Bishop's Interview: CRS does good work in the Holy Land and beyond
Editor: Bishop, you recently visited the Holy Land with Catholic Relief Services. Will you tell us a little about that trip?
Bishop Vásquez: Yes, during January I traveled to Jerusalem, the West Bank and Gaza with Catholic Relief Services (CRS). There were two U.S. bishops as well as laity representing CRS on the trip. This was an eye-opening and heartwarming experience. I learned so much about the people in the Holy Land and the struggles they endure on a daily basis. We also learned a lot about the good work that CRS is doing in the Holy Land. The tensions in the area are very real and there is indeed a sense that the peace process is completely non-existent. Despite years of constant calls for peace, there is currently little-to-no dialogue taking place between the Israelis and the Palestinians. People have begun to lose hope because without dialogue and openness people don’t see a pathway to peace.
The most positive part of the trip was getting to meet with both Palestinians and Jews who are definitely trying their best to bring people to the table and move forward with bringing peace to the Holy Land. These are people of good will who are passionate about the peace process. The fact is people on both sides are not really very different. But, to begin the peace process, they have to come to the table, let go of their hostilities and move forward. They need to understand each other as humans who are seeking the common good. They are neighbors, and to truly live as neighbors means to work for the good of the entire community, not just for the good of one’s own culture or interests.
During the trip, we also met with priests who are serving the only Catholic parish on the Gaza Strip. They are not allowed to do any type of evangelization, but they celebrate Mass. They are renovating the parish, which serves a small but very devoted Catholic population of about 130 people. We also visited with religious sisters who run a highly respected Catholic school. The school has 900 students, but only about 65 of the students are Christian. We also visited a home for mentally handicapped children and adults run by the Missionaries of Charity. The religious sisters lovingly and joyfully care for these people, and it was a beautiful sight to behold.
Gaza is a very densely populated (more than 1.5 million people live in the space of 140 square miles). The people of Gaza suffer from the ongoing ravages of war. The water is contaminated and electricity is hit or miss. The unemployment rate is 40 percent, so many people are without steady jobs and they have no way to support themselves and their families. Even more troubling is the fact that the people are not allowed to leave Gaza; they are prisoners in many ways. Catholic Relief Services is working hard to assist these people with rebuilding their homes and recovering from the bombings and other attacks that have plagued the area for more than 10 years. CRS is not only offering emergency assistance, but is also assisting with long-term efforts to restore the war-torn Gaza Strip.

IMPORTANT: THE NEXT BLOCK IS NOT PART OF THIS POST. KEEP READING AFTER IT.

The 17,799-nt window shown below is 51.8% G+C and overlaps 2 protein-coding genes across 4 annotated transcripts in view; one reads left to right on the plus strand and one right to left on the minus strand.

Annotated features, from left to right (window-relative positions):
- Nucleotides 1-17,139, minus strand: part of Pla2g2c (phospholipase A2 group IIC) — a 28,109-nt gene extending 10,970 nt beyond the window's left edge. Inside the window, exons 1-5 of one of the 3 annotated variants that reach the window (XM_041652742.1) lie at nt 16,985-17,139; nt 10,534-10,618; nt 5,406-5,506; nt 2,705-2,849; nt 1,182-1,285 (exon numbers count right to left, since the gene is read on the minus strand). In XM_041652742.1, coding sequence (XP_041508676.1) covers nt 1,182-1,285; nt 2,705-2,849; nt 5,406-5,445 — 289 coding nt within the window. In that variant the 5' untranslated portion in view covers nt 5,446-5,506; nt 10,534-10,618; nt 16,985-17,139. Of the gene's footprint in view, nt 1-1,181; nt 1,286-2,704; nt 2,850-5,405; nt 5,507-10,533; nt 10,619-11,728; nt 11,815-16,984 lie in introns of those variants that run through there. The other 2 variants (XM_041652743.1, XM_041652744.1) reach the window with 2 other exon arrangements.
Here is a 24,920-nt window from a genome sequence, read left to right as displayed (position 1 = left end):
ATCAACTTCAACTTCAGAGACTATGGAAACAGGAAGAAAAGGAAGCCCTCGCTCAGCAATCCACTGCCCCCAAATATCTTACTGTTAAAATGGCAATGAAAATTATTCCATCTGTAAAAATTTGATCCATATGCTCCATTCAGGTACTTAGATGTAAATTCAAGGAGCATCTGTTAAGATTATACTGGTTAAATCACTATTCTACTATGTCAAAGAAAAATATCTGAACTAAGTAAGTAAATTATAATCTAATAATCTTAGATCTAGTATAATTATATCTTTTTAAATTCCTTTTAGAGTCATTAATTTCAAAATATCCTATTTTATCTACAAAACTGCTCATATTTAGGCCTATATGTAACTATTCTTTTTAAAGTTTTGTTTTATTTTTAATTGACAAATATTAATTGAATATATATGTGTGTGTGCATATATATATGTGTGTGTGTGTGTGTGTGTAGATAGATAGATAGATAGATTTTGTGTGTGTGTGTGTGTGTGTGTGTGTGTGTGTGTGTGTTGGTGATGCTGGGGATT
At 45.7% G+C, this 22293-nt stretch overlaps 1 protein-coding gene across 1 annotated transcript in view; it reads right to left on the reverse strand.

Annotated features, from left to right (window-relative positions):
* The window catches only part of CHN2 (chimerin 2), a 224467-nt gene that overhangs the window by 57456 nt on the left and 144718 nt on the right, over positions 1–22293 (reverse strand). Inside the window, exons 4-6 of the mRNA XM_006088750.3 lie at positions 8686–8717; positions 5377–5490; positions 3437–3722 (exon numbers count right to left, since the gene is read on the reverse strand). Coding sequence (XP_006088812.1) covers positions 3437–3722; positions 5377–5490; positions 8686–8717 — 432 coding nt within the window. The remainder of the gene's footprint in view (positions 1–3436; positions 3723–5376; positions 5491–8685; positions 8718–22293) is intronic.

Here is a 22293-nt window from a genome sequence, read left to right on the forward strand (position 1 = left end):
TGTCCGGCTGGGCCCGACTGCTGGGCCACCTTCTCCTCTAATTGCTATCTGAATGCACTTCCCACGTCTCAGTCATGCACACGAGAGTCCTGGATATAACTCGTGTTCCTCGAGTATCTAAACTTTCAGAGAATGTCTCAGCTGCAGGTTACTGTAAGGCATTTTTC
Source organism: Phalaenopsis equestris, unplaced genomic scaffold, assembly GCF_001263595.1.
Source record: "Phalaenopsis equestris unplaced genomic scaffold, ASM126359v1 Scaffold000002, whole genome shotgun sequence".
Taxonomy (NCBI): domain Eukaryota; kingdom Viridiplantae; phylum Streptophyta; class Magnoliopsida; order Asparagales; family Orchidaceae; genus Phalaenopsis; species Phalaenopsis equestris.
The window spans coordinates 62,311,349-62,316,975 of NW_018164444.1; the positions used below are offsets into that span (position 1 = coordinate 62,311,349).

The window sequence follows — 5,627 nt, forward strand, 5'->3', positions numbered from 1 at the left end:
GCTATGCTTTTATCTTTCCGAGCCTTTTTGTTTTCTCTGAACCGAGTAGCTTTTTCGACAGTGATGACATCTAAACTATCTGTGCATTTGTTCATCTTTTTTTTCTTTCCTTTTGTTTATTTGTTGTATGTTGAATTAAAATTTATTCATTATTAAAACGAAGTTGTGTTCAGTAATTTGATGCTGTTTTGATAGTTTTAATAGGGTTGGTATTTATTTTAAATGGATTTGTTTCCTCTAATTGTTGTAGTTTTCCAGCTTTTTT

Gaza was a place of great hope for me, even though it may seem a very sad place. The Catholic Church is there. The Good News of Christ is still being proclaimed. The Christian population is very small, and despite all of their challenges, they are witnessing to their faith and are very hopeful. I ask that we all pray for the people of the Holy Land that they may not give up and continue to pursue peace.
Editor: Tell us more about the work of CRS.
Bishop Vásquez: I serve on the Board of Directors for CRS, so I have come to know well all of the good work they are doing around the world. CRS carries out the commitment of the U.S. bishops to assist the poor and vulnerable overseas. Whether it is responding to an environmental disaster, fighting disease or poverty or building peace, CRS is responding to the needs of the poor and vulnerable. They work with other humanitarian groups to preserve and uphold the sacredness and dignity of each person they serve. CRS is present in more than 100 countries and serves more than 85 million people. Please visit www.crs.org and learn of the good and important work CRS is doing.
This organization truly puts our faith into action. I want to appeal to all Catholics in the diocese to be as generous as possible when we take up the special collection for CRS in our parishes on March 25 and 26. CRS operates with very little overhead and 93 percent of the annual collection goes directly to the programs they offer for the poor and vulnerable throughout the world. This is a commendable and worthy cause, and I have seen firsthand the good work that they are doing not only in the Holy Land but around the globe.